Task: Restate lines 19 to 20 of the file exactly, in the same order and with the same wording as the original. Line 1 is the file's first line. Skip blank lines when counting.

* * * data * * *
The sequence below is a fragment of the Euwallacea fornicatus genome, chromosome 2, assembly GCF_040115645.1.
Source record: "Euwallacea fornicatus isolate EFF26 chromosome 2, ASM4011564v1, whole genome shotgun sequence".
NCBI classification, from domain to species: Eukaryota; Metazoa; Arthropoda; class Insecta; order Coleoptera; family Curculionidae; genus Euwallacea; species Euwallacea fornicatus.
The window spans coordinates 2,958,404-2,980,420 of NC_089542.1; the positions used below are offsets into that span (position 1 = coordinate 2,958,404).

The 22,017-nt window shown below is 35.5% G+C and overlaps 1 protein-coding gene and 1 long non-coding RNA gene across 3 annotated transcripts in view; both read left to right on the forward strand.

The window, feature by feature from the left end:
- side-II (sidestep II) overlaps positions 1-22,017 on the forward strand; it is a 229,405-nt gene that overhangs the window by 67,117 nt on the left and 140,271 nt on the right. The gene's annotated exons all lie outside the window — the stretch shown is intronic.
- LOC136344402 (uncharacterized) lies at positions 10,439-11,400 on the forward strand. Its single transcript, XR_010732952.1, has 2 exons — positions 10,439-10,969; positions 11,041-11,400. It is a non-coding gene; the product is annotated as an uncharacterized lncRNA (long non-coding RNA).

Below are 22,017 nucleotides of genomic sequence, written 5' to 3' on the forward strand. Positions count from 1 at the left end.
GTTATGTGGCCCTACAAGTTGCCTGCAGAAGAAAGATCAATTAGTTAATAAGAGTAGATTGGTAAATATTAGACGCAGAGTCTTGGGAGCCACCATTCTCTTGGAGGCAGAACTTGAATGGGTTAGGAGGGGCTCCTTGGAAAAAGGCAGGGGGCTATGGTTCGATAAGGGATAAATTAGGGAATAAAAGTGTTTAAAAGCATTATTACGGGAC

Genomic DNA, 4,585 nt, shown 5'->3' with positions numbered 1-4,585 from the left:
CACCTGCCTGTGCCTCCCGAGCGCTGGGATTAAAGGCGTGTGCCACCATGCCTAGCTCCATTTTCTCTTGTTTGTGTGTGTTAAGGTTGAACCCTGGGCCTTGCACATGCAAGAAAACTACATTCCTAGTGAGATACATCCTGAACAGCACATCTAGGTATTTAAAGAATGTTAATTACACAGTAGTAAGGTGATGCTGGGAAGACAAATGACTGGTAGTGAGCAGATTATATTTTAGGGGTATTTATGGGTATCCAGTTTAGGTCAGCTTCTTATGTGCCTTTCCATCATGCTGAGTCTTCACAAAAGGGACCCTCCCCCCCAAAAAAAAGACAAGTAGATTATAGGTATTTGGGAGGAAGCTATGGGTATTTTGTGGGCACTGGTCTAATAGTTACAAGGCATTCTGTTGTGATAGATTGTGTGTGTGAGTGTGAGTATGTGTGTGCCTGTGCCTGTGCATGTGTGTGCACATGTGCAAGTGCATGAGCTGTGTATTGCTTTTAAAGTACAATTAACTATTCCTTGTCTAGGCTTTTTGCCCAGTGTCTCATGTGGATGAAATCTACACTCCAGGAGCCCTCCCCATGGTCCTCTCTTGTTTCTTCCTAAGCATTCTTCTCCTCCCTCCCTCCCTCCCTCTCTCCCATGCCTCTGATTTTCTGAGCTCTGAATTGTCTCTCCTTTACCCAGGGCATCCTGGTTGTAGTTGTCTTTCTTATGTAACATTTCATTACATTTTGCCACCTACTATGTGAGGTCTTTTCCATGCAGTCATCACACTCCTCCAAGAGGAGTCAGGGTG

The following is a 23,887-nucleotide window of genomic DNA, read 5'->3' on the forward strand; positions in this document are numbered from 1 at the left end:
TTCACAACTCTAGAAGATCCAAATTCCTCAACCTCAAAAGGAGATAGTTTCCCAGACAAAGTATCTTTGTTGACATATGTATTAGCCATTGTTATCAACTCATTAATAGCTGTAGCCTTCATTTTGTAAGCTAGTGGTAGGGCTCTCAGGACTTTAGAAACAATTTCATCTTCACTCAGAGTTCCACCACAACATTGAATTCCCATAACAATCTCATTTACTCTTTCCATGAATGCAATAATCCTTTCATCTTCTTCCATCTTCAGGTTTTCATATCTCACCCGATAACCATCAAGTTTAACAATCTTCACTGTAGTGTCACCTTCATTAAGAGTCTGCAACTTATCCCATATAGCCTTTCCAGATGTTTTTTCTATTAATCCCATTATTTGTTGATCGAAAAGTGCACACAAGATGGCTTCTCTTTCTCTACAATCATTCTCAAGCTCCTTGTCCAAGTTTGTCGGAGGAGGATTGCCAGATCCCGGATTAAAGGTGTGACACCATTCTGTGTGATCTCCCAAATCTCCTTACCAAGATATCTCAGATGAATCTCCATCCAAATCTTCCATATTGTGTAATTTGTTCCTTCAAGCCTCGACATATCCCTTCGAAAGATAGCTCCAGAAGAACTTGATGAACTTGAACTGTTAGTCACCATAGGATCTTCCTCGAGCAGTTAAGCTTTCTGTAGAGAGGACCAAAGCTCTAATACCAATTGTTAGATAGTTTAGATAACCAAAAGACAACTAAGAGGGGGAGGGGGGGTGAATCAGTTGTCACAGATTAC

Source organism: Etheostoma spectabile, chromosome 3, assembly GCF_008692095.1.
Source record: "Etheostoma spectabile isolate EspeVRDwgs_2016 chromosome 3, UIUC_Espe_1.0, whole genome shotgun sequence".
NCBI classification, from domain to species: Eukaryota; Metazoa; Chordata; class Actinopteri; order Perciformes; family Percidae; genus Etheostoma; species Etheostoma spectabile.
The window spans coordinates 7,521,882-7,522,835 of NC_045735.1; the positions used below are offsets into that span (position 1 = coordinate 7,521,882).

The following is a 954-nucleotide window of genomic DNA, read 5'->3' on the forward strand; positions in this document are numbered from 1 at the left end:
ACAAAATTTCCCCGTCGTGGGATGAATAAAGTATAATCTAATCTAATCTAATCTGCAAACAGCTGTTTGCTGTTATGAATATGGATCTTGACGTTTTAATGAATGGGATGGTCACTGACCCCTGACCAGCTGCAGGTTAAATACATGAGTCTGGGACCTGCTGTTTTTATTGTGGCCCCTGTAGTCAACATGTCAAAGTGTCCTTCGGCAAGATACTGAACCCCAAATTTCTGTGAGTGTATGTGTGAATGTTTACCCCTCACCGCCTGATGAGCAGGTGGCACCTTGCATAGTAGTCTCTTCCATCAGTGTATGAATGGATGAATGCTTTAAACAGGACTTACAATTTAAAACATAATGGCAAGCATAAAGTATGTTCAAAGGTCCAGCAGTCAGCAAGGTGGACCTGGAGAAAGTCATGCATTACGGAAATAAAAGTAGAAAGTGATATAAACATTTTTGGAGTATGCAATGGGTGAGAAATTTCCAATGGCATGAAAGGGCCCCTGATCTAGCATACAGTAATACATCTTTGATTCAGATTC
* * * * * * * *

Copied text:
The following is a 954-nucleotide window of genomic DNA, read 5'->3' on the forward strand; positions in this document are numbered from 1 at the left end:
ACAAAATTTCCCCGTCGTGGGATGAATAAAGTATAATCTAATCTAATCTAATCTGCAAACAGCTGTTTGCTGTTATGAATATGGATCTTGACGTTTTAATGAATGGGATGGTCACTGACCCCTGACCAGCTGCAGGTTAAATACATGAGTCTGGGACCTGCTGTTTTTATTGTGGCCCCTGTAGTCAACATGTCAAAGTGTCCTTCGGCAAGATACTGAACCCCAAATTTCTGTGAGTGTATGTGTGAATGTTTACCCCTCACCGCCTGATGAGCAGGTGGCACCTTGCATAGTAGTCTCTTCCATCAGTGTATGAATGGATGAATGCTTTAAACAGGACTTACAATTTAAAACATAATGGCAAGCATAAAGTATGTTCAAAGGTCCAGCAGTCAGCAAGGTGGACCTGGAGAAAGTCATGCATTACGGAAATAAAAGTAGAAAGTGATATAAACATTTTTGGAGTATGCAATGGGTGAGAAATTTCCAATGGCATGAAAGGGCCCCTGATCTAGCATACAGTAATACATCTTTGATTCAGATTC